This does not imply any wrongdoing on her part, but to make such a controversial decision so close to departure does beg for an explanation. Did she already know that she was leaving DWS when she approved the licence? Was she distracted by controversies wracking the department relating to award of tenders to LTE Consulting that allegedly bypassed normal open tender procedures? Was she applying her mind to the licence application, or just clearing her desk?
Superficially there is nothing wrong with the Refengkgotso WUL application, nor is there anything superficially wrong with its approval but something doesn’t smell quite right.
Dstv’s Carte Blanche program recently ran a segment entitled Vaal Dam: Status Critical. In this exposé Stephen van Staden, Managing Director of Scientific & Aquatic Services openly admits that while the Refengkgotso treatment plant is being upgraded, “there will be a period of time when effluent that has not been treated to the required standard will be pumped into the dam”, which will directly contravene standards required by the water use licence. Van Staden must know this, and so must the Department of Water and Sanitation, which begs the questions, what will the Department do about it, and did they know this in advance of issuing the licence? Again, it would be interesting to hear the point of view of the previous DG, Margaret-Ann Diedricks, but she appears to have dropped below the radar.
On the political front, after the August local government elections, the ANC-led Metsimaholo council has been replaced with a DA-led council. With their history of opposing the pipeline, it will be interesting to see how the DA deals with this issue now that they are at the sharp end of the problem. Will they try to find an alternative or, pardon the pun, just go with the flow? It will certainly be an interesting test of their political integrity.
At the end of the day, though, the Refengkgotso/Deneysville situation is only one of the many sewerage disposal disasters happening across the country.
Unpacking the National Issues
- First of all, municipalities, particularly smaller municipalities, do not have the financial resources or skills to properly address the challenges of sewage processing and disposal. Urban expansion is also outstripping their ability keep up with demand.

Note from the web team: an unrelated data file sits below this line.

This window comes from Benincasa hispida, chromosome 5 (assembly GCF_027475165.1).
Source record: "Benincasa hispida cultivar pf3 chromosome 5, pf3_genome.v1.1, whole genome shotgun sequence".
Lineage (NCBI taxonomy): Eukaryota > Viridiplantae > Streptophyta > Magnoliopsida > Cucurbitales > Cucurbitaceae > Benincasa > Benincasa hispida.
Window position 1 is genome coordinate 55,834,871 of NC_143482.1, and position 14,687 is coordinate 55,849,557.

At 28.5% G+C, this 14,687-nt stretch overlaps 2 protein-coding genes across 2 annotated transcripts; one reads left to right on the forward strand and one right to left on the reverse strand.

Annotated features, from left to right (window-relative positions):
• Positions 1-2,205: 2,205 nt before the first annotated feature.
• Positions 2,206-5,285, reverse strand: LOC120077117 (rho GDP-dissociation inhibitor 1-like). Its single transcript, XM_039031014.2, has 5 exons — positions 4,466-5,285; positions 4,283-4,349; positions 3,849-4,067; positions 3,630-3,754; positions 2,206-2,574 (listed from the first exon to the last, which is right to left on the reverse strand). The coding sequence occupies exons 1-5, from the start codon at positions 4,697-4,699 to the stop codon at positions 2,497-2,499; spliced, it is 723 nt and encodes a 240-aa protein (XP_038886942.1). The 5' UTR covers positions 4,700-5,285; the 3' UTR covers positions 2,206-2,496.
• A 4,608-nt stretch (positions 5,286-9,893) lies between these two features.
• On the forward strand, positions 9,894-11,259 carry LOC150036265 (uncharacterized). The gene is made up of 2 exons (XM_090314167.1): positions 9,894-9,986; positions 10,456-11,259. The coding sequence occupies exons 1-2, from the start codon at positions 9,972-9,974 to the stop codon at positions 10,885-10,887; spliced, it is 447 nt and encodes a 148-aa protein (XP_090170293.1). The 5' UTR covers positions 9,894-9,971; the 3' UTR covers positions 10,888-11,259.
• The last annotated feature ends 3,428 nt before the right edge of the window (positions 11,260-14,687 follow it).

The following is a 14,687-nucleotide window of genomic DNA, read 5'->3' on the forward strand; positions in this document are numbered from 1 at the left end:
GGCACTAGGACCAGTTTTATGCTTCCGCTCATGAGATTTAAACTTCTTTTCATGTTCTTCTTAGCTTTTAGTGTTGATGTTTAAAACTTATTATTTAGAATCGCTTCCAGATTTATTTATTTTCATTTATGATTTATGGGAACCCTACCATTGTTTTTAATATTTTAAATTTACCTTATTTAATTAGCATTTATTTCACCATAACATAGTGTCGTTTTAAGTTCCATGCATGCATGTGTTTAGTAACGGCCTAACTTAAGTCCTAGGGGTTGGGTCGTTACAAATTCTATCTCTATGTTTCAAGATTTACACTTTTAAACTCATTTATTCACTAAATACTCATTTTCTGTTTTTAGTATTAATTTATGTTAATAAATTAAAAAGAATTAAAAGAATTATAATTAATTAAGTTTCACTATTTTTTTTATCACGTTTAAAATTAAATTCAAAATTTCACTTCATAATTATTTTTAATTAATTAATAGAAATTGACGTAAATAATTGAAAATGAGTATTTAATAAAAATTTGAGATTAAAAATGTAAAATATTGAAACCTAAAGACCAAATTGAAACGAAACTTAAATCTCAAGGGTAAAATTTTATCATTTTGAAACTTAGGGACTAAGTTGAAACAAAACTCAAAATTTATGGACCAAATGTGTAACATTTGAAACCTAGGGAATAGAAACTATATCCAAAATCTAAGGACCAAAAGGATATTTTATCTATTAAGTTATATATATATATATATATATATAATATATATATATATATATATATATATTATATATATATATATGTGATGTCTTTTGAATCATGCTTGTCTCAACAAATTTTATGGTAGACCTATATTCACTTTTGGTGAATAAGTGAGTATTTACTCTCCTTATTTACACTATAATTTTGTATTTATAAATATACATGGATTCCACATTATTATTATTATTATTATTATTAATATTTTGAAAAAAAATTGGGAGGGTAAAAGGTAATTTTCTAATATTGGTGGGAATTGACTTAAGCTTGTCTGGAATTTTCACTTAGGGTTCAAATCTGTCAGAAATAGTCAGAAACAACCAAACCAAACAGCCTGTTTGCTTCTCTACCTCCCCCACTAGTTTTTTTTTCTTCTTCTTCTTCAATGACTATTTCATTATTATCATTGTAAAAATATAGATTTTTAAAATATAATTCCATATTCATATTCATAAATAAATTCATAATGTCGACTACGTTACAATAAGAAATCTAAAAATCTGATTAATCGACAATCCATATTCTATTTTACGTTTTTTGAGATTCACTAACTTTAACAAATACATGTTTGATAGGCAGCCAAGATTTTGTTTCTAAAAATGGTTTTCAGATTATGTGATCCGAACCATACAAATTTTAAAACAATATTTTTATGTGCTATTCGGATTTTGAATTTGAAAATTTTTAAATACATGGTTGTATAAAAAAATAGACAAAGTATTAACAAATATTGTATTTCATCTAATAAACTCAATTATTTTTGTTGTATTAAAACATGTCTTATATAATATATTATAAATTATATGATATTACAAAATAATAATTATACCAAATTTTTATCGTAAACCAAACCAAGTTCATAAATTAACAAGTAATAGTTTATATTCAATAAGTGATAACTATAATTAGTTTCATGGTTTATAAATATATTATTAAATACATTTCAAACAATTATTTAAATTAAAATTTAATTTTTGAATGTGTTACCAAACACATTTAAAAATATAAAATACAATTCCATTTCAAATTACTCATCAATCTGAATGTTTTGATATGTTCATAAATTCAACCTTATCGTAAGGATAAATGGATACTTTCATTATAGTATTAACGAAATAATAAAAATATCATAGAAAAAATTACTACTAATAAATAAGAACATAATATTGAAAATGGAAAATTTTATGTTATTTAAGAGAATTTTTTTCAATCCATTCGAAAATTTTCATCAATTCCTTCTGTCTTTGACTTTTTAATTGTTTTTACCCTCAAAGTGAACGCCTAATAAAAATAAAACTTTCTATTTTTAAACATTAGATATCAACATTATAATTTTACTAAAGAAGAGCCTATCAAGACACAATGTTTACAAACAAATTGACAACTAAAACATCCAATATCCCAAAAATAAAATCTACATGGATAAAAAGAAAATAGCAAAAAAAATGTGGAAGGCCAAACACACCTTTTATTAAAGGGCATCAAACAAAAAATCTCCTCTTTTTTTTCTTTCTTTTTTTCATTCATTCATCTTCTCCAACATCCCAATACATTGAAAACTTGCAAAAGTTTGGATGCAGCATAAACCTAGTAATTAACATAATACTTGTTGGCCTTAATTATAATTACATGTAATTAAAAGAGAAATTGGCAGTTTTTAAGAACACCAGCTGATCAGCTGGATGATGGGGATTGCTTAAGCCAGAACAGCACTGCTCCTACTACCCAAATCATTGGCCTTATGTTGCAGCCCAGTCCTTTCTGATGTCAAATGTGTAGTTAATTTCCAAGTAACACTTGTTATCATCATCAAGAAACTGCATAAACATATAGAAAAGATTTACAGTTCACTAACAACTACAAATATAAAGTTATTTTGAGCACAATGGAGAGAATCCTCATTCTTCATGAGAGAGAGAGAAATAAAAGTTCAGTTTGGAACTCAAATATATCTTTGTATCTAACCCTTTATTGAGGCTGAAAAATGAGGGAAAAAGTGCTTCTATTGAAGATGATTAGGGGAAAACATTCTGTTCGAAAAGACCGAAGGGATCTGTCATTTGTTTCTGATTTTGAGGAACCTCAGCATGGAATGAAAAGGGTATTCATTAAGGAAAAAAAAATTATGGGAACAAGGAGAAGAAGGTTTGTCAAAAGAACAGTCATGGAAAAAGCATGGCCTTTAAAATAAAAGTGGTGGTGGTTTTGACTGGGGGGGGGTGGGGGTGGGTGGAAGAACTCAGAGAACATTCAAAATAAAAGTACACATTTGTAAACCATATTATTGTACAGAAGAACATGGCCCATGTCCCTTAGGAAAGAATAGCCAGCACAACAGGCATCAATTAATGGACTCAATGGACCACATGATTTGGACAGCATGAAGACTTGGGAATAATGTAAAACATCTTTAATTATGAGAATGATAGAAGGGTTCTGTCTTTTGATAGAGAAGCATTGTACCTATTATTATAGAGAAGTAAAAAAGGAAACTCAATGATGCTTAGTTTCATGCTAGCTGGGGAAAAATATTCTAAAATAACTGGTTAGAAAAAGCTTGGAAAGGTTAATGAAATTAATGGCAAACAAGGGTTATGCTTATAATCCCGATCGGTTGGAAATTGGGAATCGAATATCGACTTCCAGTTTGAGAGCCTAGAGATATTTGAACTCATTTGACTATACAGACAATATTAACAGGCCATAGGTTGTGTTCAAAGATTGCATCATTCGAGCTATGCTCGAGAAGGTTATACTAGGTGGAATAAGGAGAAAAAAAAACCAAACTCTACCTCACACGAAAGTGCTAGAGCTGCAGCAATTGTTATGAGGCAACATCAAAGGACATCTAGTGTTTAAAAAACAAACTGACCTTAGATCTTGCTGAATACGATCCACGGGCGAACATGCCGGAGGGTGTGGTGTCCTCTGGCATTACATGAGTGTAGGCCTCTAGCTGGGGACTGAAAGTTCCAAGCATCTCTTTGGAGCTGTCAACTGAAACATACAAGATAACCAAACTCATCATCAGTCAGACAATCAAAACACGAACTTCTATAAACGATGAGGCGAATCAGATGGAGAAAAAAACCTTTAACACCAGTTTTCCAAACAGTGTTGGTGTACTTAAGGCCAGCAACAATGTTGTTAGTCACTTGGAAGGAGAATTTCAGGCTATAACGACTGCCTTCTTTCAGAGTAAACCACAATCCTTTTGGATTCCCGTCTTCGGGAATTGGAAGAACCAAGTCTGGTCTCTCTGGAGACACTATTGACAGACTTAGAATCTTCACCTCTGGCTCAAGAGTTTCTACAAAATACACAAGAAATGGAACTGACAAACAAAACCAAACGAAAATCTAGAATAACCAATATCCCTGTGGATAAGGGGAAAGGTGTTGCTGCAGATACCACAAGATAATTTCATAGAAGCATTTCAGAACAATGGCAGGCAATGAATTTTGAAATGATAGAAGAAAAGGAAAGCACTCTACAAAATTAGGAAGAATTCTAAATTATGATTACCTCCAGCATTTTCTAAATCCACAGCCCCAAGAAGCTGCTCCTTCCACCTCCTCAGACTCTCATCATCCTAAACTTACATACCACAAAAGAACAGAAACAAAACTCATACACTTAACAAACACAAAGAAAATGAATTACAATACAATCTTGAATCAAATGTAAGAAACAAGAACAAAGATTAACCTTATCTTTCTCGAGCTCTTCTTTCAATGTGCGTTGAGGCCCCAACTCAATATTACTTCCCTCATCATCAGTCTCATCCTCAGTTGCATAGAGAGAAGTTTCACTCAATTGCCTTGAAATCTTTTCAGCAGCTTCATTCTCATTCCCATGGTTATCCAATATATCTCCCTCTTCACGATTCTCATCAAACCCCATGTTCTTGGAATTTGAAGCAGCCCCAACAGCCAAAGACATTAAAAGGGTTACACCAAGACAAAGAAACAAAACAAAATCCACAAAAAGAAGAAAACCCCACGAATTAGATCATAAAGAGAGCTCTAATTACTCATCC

- Many municipalities have the mistaken belief that water purification at the drinking end of the cycle mitigates their lack of concern for polluting the input to this process. All they are really doing, however, is moving the problem from the back end, to the front end, as it were. While they may be reducing costs for processing our sewage, they are exponentially increasing costs for purifying our drinking water. In several instances recorded by Afriforum’s own 2015 Blue & Green Drop Report, the purification processes are themselves not adequate
- “He who pays the Piper…..” The appointment and briefing of consultants particularly environmental consultants is systemically flawed. There is no blame attached here as they are fulfilling the mandate of their client. So if their client says “We need you to justify what we have already done…” or “We need the cheapest, not necessarily the best option…” etc then that is what they have to provide. To do otherwise is professional suicide. Yet when we are talking about a national strategic asset, should consultants not be obliged to identify the best possible long-term options, irrespective to perceived short term costs?
- The Department of Water Affairs & Sanitation issues Water Use Licences based on an assumption that licensees are going to abide by the standards stated in their licence. Yet DWS either has no teeth, or just can’t be bothered to enforce these standards. The 4.9% of Waste Water Treatment Plants that achieve Green Drop status (40 out of 821) attend presentation ceremonies and pat themselves on the back. The other 95.1% apparently couldn’t care less. Until there is a punishment to fit the crime, and pollution is a crime, all the unenforced standards in the world are not going to help us.
Where to from here?
Water is a National Strategic Asset, and should be managed as such. We cannot continue to have incompetent or disinterested local municipalities messing with the future of our water supplies. Technically, by not meeting minimum required standards for effluent discharge, many municipalities are in continuous breach of Chapter 2, Section 24, Article 9 of the Constitution which states:
Everyone has the right:
a. to an environment that is not harmful to their health or well-being; and
b. to have the environment protected, for the benefit of present and future generations, through reasonable legislative and other measures that
i. prevent pollution and ecological degradation;
ii. promote conservation; and
iii. secure ecologically sustainable development and use of natural resources while promoting justifiable economic and social development. Yet nothing is done to challenge their indifference to this constitutional obligation.
The already dire situation has been exacerbated by the prevailing drought conditions, which further highlights the need for high-level strategic interventions. Interventions that bring skills and enough clout to knock the system back into shape. We can live without nuclear power; and we can live without a National Airline; but we can’t live without clean water, and a healthy environment.
- Graham Sell is author of the anti-PR blog Disconnected Democracy.